What makes today, right now, opportune for realizing the hopes of 50 years ago is that states and counties no longer can afford to sustain the dysfunctional and costly medical, social and correctional services that have evolved.
Massive reductions in hospital treatment for people with serious mental illnesses began in the 1960s, with the passage of the Federal Community Mental Health Act; the introduction of Medicare and Medicaid to pay for general hospital and some community services; and the widespread use of antipsychotic and anti-manic medications that brought some of the most disturbing and disruptive symptoms under control. The aims of these massive social, clinical and economic changes, at that time, were to provide better care more humanely, sustain safety for patients and their communities, and more responsibly spend public dollars.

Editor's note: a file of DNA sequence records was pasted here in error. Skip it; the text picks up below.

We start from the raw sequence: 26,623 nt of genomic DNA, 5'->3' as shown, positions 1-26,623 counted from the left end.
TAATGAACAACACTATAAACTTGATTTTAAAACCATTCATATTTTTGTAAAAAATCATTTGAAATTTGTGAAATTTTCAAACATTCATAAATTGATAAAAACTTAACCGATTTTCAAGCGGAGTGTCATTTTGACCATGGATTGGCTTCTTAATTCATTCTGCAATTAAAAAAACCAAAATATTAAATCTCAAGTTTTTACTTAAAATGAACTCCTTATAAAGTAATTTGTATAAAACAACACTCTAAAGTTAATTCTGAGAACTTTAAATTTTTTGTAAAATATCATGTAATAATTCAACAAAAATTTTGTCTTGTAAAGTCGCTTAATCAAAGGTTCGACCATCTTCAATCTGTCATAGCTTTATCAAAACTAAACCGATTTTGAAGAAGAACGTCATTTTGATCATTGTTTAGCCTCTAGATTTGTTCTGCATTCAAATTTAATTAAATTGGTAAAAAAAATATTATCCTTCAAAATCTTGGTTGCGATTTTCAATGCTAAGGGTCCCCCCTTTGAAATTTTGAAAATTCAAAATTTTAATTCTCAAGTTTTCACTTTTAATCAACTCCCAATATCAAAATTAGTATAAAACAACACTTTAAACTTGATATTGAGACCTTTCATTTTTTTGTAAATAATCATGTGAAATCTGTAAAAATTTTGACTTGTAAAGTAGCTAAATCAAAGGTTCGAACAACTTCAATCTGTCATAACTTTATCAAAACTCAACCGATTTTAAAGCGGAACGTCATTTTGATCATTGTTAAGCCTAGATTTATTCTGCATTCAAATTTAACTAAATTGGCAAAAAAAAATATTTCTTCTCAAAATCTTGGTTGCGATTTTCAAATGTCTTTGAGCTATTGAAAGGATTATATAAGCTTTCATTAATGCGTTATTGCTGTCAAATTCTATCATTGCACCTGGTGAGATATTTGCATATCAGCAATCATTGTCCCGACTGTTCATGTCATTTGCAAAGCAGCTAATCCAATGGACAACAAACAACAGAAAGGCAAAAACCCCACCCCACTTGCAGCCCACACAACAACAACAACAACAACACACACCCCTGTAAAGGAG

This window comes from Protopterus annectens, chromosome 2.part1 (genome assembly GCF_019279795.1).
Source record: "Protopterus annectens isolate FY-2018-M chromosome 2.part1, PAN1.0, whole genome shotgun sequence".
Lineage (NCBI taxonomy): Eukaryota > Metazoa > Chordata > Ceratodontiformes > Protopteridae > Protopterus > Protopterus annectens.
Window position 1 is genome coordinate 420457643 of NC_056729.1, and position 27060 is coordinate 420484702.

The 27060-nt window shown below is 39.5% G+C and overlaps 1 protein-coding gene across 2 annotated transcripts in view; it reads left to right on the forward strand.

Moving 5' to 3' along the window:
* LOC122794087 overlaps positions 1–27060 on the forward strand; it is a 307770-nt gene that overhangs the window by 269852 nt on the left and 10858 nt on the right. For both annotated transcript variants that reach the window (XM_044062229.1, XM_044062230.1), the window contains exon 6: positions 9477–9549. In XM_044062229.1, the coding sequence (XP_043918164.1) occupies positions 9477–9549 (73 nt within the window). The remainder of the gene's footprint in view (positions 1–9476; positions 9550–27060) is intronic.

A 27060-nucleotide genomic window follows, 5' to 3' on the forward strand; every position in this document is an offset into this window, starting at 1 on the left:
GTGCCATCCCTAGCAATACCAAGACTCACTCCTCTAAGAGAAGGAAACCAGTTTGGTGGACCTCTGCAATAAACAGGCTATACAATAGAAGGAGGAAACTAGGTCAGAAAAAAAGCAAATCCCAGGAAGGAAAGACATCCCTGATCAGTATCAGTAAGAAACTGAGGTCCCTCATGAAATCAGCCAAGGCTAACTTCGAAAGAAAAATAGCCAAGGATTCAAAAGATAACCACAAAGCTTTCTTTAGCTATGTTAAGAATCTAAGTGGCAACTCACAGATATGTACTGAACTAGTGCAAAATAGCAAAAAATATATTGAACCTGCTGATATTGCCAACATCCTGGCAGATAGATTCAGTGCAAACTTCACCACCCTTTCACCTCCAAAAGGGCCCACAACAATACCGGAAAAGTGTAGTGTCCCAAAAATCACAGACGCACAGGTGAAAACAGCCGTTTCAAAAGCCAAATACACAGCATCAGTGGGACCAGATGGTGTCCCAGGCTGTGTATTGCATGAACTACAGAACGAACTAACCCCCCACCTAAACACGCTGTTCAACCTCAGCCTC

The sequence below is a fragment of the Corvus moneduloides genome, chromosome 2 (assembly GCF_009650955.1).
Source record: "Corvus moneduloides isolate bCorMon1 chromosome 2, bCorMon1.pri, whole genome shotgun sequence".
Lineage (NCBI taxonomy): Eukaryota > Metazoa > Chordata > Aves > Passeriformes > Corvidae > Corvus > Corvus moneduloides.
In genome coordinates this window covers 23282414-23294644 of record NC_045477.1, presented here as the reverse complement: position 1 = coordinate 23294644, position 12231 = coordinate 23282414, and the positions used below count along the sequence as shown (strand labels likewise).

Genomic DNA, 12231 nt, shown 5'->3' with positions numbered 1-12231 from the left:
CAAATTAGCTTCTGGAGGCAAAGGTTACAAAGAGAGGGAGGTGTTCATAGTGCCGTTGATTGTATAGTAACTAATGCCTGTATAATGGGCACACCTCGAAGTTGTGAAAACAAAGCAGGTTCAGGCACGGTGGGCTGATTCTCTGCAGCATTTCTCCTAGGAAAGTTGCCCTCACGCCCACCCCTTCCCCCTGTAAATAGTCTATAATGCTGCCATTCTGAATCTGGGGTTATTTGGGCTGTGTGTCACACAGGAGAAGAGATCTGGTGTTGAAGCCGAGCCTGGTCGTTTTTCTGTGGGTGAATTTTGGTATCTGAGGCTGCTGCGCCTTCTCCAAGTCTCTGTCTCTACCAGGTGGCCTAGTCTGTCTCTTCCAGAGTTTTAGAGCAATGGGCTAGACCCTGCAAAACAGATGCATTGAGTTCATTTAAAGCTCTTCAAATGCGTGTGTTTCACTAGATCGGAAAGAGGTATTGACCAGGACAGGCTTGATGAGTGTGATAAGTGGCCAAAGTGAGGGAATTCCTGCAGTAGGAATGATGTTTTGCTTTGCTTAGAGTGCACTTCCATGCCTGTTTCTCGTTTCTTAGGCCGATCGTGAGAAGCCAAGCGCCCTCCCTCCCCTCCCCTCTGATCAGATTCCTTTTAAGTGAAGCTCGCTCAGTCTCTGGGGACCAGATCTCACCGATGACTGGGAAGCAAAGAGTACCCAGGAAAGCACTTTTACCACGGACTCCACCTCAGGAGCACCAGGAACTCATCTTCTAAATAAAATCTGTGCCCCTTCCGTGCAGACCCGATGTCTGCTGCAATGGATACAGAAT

But while inpatient psychiatric beds decreased substantially over the ensuing decades, a commensurate increase in accessible and quality community mental health services and housing did not. Some attribute the growth of shelters and street homelessness and the high prevalence of mental illness in jails and prisons with the failure to deliver on the promises of the 1960’s; this has been called ‘trans-institutionalization” where vulnerable people continue to be housed in institutions (like correctional settings or shelters) or tough it out on the streets.
What makes today, right now, opportune for realizing the hopes of 50 years ago is that states and counties no longer can afford to sustain the dysfunctional and costly medical, social and correctional services that have evolved. It is not only legally mandated (see below) but it costs less to have people live in supportive housing with mental and social services in the community than it does to pay for jails, prisons, shelters and acute care hospitals (that often ‘house’ people with mental illness admitted with infections, trauma, heart failure and the like because of their medical needs have gone neglected). Now is the time for today’s psychiatric patients to write, in journals or elsewhere, and record the transition from history’s lengthy era of institutional treatment to lives of dignity, with family and friends, in their communities.